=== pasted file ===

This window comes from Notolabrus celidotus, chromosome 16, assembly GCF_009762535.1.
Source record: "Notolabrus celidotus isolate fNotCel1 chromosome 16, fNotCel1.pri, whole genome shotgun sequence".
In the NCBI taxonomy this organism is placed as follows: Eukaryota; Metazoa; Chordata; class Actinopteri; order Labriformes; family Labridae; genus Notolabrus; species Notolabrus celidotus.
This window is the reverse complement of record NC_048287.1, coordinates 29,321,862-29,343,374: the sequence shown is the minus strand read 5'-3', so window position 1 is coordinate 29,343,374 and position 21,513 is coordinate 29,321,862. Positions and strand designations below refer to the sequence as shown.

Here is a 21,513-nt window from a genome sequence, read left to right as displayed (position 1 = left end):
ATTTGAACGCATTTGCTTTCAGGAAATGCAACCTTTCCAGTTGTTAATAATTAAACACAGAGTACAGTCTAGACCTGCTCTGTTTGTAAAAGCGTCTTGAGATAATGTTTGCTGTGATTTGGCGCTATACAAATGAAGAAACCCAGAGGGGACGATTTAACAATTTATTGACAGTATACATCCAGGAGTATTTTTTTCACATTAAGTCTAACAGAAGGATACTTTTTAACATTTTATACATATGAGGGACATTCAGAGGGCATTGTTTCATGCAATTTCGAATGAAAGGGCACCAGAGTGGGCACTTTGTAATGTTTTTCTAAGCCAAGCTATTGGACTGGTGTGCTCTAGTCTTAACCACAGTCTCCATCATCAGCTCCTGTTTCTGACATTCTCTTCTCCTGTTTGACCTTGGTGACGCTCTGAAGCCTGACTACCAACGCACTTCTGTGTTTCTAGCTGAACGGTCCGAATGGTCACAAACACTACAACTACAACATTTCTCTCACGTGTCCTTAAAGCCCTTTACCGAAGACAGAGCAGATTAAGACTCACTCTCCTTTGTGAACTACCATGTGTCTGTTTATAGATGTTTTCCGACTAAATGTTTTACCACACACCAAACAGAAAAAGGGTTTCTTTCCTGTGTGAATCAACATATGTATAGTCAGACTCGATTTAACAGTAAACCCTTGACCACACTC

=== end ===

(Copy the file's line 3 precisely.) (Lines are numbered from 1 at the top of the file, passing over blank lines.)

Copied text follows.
In the NCBI taxonomy this organism is placed as follows: Eukaryota; Metazoa; Chordata; class Actinopteri; order Labriformes; family Labridae; genus Notolabrus; species Notolabrus celidotus.